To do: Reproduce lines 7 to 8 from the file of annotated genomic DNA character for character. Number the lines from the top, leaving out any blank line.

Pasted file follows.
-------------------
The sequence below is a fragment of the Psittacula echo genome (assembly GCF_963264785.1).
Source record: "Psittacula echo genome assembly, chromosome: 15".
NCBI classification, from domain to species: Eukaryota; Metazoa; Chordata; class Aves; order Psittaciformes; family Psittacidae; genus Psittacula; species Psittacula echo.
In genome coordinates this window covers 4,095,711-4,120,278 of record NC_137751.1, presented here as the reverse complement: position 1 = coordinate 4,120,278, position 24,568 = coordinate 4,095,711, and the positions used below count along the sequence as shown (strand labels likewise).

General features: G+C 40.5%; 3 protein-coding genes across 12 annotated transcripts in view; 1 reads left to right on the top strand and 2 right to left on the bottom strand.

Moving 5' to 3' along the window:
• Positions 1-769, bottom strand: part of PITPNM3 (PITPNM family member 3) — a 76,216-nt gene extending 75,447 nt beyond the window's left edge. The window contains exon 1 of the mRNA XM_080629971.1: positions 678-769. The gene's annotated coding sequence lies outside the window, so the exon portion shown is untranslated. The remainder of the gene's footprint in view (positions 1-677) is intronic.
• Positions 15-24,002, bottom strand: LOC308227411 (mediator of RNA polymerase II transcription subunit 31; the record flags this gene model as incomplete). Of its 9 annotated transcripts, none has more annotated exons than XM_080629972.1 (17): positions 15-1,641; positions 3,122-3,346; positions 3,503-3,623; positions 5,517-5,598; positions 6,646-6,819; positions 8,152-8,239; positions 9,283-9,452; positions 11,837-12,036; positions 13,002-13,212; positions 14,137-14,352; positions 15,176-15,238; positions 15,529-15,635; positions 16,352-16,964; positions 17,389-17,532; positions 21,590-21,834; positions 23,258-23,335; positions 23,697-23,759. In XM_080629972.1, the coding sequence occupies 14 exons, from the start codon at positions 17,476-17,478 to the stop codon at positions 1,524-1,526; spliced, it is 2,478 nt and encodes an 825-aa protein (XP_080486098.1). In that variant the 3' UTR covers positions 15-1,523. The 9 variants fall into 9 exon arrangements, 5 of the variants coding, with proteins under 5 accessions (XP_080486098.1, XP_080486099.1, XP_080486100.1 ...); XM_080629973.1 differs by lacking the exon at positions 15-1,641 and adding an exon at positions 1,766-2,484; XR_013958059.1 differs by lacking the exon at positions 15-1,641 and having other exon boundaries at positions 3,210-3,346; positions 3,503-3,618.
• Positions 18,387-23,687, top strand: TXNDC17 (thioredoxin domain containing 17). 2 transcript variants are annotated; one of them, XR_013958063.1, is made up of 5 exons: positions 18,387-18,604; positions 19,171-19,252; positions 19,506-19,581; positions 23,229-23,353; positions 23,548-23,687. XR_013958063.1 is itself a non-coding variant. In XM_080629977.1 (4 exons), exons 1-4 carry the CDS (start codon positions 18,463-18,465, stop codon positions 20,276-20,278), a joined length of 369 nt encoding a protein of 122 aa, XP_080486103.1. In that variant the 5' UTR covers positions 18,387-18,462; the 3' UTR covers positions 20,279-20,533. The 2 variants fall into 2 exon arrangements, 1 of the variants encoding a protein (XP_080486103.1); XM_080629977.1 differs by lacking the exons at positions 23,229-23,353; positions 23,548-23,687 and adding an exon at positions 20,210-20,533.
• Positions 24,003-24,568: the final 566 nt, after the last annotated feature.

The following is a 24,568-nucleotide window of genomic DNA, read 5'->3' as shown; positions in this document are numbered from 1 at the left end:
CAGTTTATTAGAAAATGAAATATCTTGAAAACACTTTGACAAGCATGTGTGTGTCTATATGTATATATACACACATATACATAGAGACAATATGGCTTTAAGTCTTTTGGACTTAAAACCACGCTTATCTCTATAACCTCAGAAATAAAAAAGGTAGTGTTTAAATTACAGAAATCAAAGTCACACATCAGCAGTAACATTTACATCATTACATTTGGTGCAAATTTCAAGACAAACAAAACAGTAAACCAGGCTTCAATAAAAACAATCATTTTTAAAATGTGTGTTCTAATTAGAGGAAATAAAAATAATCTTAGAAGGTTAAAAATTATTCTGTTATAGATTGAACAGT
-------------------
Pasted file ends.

• Positions 1-769, bottom strand: part of PITPNM3 (PITPNM family member 3) — a 76,216-nt gene extending 75,447 nt beyond the window's left edge. The window contains exon 1 of the mRNA XM_080629971.1: positions 678-769. The gene's annotated coding sequence lies outside the window, so the exon portion shown is untranslated. The remainder of the gene's footprint in view (positions 1-677) is intronic.
• Positions 15-24,002, bottom strand: LOC308227411 (mediator of RNA polymerase II transcription subunit 31; the record flags this gene model as incomplete). Of its 9 annotated transcripts, none has more annotated exons than XM_080629972.1 (17): positions 15-1,641; positions 3,122-3,346; positions 3,503-3,623; positions 5,517-5,598; positions 6,646-6,819; positions 8,152-8,239; positions 9,283-9,452; positions 11,837-12,036; positions 13,002-13,212; positions 14,137-14,352; positions 15,176-15,238; positions 15,529-15,635; positions 16,352-16,964; positions 17,389-17,532; positions 21,590-21,834; positions 23,258-23,335; positions 23,697-23,759. In XM_080629972.1, the coding sequence occupies 14 exons, from the start codon at positions 17,476-17,478 to the stop codon at positions 1,524-1,526; spliced, it is 2,478 nt and encodes an 825-aa protein (XP_080486098.1). In that variant the 3' UTR covers positions 15-1,523. The 9 variants fall into 9 exon arrangements, 5 of the variants coding, with proteins under 5 accessions (XP_080486098.1, XP_080486099.1, XP_080486100.1 ...); XM_080629973.1 differs by lacking the exon at positions 15-1,641 and adding an exon at positions 1,766-2,484; XR_013958059.1 differs by lacking the exon at positions 15-1,641 and having other exon boundaries at positions 3,210-3,346; positions 3,503-3,618.